We use terms like “illegality” and “illegalized” to point up at the systems. We’re not just undocumented. It’s not something that we are. We are illegalized by the legal systems, and by the immigration systems in this country. What I’m really excited about CUSPP is how much it is expanding and touching other undocumented folks around the country. We held our first Mini-Conference this summer. It was only undocumented people, and I was able to connect with other undocumented scholars who are asking fantastic questions about access, what it means to be undocumented, what it means to be “illegal”—and really turning some assumptions on their heads. So together I’m really looking forward to building theories of illegality in psychology with CUSPP and its members because we’re a bunch of nerds, and that’s what we do. But also, just connecting with folks and continuing to hold community by having social hours together.
[TT] What advice would you give prospective students who are considering pursuing a PhD at UIC Psychology? Specifically, students of color and students who are undocumented?
[CBC] Find a mentor and take your time. A mentor, I have learned makes it or breaks it for young scholars. I was lucky as an undergrad. I had so many people in my corner. I worked hard to develop relationship with them and learn from them. As a person of color and/or an undocumented student, you need to be very proactive about finding people and finding the right people to learn from. That doesn’t mean that your mentor needs to be perfect. That means you need to create a assortment of mentors, where you learn different things from them, how to interact in different environments with them, how to challenge things, and learn what you like from your mentor and what you don’t. I’m speaking very broadly, because again, I come from an organizing background. My mentors were folks who were staff members at Dominican who did work in policy and family engagement. But also, psychologists and researchers, and storytellers and artists. So, I was able to learn all these little pieces of what I wanted to be from all of them, and I took my time learning from them. I think that really prepared me for when I decided to pursue a PhD. Where am I going with this? And how do I want to get there? What kind of scholar do I want to be? So, take your time and pick the right mentors.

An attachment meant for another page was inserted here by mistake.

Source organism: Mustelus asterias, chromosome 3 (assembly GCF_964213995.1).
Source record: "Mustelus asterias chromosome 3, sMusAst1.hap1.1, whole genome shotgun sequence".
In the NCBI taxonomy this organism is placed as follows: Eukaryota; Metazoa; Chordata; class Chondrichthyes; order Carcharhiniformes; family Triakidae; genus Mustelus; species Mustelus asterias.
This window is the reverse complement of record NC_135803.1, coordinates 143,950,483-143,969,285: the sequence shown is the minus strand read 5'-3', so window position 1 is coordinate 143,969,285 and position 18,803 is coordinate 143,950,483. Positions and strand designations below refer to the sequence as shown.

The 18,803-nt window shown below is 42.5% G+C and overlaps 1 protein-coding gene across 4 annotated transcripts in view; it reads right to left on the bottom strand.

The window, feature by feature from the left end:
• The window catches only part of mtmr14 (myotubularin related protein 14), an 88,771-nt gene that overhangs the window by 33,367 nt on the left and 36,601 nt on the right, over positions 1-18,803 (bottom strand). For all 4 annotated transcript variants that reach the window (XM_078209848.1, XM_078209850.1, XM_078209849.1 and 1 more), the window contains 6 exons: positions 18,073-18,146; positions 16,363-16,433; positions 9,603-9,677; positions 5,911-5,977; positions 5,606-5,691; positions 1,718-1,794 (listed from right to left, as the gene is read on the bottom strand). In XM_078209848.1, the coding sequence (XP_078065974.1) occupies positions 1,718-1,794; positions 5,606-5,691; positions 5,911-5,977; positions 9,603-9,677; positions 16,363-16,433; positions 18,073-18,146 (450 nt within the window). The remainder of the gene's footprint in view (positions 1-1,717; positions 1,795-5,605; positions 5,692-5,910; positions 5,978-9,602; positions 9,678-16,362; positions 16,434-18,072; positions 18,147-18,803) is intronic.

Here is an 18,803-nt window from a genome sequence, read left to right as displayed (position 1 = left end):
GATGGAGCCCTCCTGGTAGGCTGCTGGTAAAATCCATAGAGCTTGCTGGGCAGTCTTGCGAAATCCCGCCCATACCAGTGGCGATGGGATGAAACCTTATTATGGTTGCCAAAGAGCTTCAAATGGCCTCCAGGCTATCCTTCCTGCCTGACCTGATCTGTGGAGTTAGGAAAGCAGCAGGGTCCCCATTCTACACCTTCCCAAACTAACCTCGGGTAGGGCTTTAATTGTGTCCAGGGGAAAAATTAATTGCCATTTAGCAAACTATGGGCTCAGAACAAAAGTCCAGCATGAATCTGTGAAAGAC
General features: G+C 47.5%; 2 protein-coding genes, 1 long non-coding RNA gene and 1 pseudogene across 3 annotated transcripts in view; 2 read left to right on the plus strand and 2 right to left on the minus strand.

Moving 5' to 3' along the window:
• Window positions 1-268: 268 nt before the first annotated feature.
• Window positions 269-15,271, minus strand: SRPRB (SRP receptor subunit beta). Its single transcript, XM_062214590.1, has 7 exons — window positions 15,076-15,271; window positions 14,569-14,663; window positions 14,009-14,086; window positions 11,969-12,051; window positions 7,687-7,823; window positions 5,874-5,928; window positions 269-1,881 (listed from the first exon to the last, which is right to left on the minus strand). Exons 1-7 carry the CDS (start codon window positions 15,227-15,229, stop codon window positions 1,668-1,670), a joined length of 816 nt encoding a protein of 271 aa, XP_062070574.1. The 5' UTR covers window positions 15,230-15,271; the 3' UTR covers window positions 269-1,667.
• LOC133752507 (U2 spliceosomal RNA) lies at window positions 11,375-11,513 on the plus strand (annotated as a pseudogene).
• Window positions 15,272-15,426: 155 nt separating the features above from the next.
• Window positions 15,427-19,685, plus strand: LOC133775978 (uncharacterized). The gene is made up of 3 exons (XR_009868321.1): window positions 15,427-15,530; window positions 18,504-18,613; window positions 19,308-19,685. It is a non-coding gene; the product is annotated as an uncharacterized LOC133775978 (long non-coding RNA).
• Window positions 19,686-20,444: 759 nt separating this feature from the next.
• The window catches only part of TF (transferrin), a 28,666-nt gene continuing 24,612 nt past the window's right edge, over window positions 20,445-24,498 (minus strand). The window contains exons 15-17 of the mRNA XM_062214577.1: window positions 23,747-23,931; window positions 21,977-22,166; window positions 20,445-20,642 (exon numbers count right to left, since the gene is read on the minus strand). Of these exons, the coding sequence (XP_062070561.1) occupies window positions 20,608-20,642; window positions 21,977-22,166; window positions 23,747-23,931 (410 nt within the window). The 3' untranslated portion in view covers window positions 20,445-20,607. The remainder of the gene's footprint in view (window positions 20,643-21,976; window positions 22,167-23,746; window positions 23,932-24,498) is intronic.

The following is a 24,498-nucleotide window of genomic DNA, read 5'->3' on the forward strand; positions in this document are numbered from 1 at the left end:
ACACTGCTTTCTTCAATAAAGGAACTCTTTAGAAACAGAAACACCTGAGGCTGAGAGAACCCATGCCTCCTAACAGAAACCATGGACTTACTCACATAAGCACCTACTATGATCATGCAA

[TT] What advice do you have for current the current First-Year cohort?
[CBC] Find time to slow down and breathe. Everything in graduate school comes at you fast. If you don’t find time to breathe and take care of yourself, you’re going to burn out and you don’t want to do that. And I know that sounds general, and it sounds idealistic and optimistic, but really find time to breathe.
One of the ways that I have found that I have had time to breathe is by seeking out community. Part of that for me has been with CUSPP. The other part is with my cohort right now. The folks in my cohort are my rocks. I go to them to hide from all my responsibilities and find space to process things that are happening. And I’m also really proud of my cohort mates Josh [Lovett] and Felicia [Gutierrez], who are creating groups for students to find community to interface with each other and also advocate for our needs. Josh has created a TA Support Group, and Felicia created SOURCE, which is a group for graduate students of color to be able to hold space with one another. So, seek these resources out, but also find what you need for yourself.
[TT] What are you most looking forward to this year or while continuing your degree?
[CBC] I’m most excited to share ideas, learn from others, and being able to pick people’s brains on how they see the world and construct all these theories of how to change the world too.
[TT] What are some hobbies or things you do in your leisure time?
[CBC] I’m an artist. I paint, I embroider, I do art. This is how I find refuge at home sometimes from my work. I just sit down and embroider, and that’s my meditative process.
Thank you again, Carlos for sitting down with me for this interview! We all wish you the very best with all your upcoming projects!